CMMediaType type = CMFormatDescriptionGetMediaSubType(formatDescription);
            if (type == kCMTimeCodeFormatType_TimeCode32) {
                int32_t *frameNumberRead = (int32_t *)rawData;
                CVSMPTETime timecode = timecodeForFrameNumber32UsingFormatDescription(*frameNumberRead, formatDescription);
                BOOL dropFrame = CMTimeCodeFormatDescriptionGetTimeCodeFlags(formatDescription) & kCMTimeCodeFlag_DropFrame;
                char separator = dropFrame ? ',' : '.';
                NSLog(@"%@",[NSString stringWithFormat:@"HH:MM:SS%cFF => %02d:%02d:%02d%c%02d (frame number: %d)", separator, timecode.hours, timecode.minutes, timecode.seconds,  separator, timecode.frames, (int)Endian32_Swap(*frameNumberRead)]);

Timecode Utility Functions

Listing 7 and 8 provide utility functions demonstrating how to convert from a CVSMPTETime to a frame number and from the frame number to a CVSMPTETime for the kCMTimeCodeFormatType_TimeCode32 timecode media sample format.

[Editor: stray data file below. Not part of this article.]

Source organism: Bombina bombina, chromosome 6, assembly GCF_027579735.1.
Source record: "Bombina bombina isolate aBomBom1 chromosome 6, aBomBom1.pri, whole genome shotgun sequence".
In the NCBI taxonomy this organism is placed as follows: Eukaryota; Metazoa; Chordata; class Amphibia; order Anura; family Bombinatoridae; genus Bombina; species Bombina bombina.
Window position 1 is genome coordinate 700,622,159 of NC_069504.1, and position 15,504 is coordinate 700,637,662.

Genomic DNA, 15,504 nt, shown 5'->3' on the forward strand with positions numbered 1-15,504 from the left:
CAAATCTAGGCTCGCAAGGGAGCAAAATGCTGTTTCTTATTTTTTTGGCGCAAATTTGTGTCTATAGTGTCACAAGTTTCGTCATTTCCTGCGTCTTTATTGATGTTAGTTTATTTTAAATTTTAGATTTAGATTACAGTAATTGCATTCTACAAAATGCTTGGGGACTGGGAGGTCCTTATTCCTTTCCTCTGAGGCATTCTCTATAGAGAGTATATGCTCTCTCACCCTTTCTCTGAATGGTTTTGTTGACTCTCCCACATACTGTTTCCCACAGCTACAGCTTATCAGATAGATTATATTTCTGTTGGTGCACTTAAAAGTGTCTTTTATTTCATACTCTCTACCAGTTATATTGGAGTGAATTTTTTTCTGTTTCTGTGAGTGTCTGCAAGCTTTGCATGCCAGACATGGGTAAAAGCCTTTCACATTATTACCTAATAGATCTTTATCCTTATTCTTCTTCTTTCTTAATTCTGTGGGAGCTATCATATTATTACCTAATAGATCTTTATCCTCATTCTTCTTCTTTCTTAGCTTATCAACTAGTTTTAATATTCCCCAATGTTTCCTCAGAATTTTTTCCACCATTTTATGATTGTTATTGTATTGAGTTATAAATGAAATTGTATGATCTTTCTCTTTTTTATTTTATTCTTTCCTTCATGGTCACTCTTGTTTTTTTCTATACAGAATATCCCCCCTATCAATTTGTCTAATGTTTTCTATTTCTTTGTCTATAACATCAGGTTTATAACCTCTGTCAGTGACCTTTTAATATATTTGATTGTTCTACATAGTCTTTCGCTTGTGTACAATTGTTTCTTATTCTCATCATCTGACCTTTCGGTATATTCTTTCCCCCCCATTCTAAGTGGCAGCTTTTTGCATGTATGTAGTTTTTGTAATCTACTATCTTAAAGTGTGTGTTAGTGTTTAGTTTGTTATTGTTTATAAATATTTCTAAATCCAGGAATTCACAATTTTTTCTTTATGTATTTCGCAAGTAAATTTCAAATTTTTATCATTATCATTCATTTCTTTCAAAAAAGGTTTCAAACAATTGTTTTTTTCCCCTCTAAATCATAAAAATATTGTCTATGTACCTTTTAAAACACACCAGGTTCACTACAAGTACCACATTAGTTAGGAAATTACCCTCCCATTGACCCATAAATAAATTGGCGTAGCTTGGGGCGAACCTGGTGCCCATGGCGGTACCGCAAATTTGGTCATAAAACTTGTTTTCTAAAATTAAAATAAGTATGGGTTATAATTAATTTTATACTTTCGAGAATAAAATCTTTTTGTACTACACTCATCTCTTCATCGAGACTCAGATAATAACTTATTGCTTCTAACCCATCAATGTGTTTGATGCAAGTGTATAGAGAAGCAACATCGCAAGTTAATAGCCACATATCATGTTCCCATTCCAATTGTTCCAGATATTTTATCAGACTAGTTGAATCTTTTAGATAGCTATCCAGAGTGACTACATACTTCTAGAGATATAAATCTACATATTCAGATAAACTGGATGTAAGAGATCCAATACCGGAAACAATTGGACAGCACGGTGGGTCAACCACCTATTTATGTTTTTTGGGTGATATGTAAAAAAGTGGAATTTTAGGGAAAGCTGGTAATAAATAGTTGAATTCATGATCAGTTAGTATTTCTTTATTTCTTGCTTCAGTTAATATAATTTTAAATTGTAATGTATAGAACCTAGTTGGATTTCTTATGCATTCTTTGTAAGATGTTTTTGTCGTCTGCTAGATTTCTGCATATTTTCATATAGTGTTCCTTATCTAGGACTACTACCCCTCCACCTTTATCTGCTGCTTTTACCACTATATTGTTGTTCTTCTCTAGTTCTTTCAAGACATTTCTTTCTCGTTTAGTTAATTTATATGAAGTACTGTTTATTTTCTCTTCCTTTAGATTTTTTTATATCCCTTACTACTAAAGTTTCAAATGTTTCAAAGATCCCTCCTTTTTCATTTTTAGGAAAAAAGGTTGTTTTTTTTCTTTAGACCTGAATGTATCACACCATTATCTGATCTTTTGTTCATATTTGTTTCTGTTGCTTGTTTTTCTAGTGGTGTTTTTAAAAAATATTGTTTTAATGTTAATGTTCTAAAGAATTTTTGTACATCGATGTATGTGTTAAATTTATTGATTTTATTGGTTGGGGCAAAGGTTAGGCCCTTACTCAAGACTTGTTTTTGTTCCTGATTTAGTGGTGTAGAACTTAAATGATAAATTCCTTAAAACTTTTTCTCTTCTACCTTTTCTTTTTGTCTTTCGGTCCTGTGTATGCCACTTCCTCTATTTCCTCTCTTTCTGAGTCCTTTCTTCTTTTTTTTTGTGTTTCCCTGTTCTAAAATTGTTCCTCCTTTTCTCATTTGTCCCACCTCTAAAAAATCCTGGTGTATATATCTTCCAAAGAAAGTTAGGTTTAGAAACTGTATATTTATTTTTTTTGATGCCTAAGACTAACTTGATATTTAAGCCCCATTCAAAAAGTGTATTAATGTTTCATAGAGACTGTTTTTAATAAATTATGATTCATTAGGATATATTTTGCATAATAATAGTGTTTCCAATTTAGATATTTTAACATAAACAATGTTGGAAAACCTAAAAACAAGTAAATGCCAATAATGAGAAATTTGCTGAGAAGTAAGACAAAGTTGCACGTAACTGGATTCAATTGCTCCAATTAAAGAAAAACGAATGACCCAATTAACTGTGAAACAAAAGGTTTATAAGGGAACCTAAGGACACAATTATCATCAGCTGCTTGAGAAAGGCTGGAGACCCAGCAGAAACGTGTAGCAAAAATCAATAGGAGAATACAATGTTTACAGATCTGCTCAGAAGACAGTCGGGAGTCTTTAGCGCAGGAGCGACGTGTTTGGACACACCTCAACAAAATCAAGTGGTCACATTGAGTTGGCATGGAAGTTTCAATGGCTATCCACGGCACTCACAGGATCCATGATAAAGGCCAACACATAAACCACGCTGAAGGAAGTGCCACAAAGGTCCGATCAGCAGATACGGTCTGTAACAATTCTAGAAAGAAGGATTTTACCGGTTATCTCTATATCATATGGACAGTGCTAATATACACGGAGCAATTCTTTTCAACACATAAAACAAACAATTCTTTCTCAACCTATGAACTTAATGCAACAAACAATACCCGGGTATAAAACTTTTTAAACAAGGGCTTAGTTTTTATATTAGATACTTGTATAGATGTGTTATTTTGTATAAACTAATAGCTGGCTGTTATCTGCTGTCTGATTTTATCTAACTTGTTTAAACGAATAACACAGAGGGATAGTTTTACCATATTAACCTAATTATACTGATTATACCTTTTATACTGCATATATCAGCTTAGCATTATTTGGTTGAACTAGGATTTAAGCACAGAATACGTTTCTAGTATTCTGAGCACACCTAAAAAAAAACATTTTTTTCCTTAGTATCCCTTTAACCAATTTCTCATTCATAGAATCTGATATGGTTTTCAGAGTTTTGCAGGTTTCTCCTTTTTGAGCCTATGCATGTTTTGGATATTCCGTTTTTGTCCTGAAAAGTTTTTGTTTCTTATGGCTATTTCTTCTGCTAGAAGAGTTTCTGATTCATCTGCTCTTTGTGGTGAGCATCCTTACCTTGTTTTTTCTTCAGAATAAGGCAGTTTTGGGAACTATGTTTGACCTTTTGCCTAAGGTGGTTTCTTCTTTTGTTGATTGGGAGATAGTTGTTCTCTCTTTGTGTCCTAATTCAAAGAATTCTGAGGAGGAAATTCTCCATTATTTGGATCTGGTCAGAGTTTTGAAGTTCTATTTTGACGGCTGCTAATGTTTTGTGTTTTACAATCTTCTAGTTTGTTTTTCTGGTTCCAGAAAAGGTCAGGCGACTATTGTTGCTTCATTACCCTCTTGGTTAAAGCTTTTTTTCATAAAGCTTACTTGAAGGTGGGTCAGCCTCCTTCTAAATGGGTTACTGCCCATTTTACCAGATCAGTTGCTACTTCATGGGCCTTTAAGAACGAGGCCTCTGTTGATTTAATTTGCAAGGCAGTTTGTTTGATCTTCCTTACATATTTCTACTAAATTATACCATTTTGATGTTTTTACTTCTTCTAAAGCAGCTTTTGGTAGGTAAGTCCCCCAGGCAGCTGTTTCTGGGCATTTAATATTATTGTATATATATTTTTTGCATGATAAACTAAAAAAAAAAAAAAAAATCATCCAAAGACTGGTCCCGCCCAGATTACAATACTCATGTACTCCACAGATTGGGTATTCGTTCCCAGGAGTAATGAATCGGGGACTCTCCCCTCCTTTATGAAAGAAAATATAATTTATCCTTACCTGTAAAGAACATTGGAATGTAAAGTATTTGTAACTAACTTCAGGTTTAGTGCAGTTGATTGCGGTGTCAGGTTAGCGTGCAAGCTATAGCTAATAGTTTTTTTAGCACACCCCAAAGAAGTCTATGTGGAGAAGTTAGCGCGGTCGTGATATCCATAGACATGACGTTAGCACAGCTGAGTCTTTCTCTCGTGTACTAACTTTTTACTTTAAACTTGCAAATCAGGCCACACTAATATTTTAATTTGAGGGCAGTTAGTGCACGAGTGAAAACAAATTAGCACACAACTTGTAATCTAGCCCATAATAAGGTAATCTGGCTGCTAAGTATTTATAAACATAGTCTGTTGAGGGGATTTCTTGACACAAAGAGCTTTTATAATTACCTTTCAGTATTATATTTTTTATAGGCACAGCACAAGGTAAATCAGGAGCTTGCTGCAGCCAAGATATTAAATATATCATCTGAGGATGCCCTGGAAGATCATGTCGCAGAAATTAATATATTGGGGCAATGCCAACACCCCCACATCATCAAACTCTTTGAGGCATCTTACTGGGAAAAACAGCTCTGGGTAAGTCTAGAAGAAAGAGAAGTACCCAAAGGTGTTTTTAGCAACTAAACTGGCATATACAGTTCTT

enum {
    tcNegativeFlag = 0x80    /* negative bit is in minutes */

Listing 7  CVSMPTETime to Frame Number (kCMTimeCodeFormatType_TimeCode32 Media Sample)

int32_t frameNumber32ForTimecodeUsingFormatDescription(CVSMPTETime timecode, CMTimeCodeFormatDescriptionRef formatDescription)
    int32_t frameNumber = 0;
    if (CMTimeCodeFormatDescriptionGetFormatType(formatDescription) == kCMTimeCodeFormatType_TimeCode32) {
        int32_t frameQuanta = CMTimeCodeFormatDescriptionGetFrameQuanta(formatDescription);
        frameNumber = timecode.frames;
        frameNumber += timecode.seconds * frameQuanta;
        frameNumber += (timecode.minutes & ~tcNegativeFlag) * frameQuanta * 60;
        frameNumber += timecode.hours * frameQuanta * 60 * 60;
        int32_t fpm = frameQuanta * 60;
        if (CMTimeCodeFormatDescriptionGetTimeCodeFlags(formatDescription) & kCMTimeCodeFlag_DropFrame) {
            int32_t fpm10 = fpm * 10;
            int32_t num10s = frameNumber / fpm10;
            int32_t frameAdjust = -num10s*(9*2);
            int32_t numFramesLeft = frameNumber % fpm10;
            if (numFramesLeft > 1) {
                int32_t num1s = numFramesLeft / fpm;
                if (num1s > 0) {
                    frameAdjust -= (num1s-1)*2;
                    numFramesLeft = numFramesLeft % fpm;
                    if (numFramesLeft > 1)
                        frameAdjust -= 2;
                        frameAdjust -= (numFramesLeft+1);
            frameNumber += frameAdjust;
        if (timecode.minutes & tcNegativeFlag) {
            frameNumber = -frameNumber;
    return EndianS32_NtoB(frameNumber);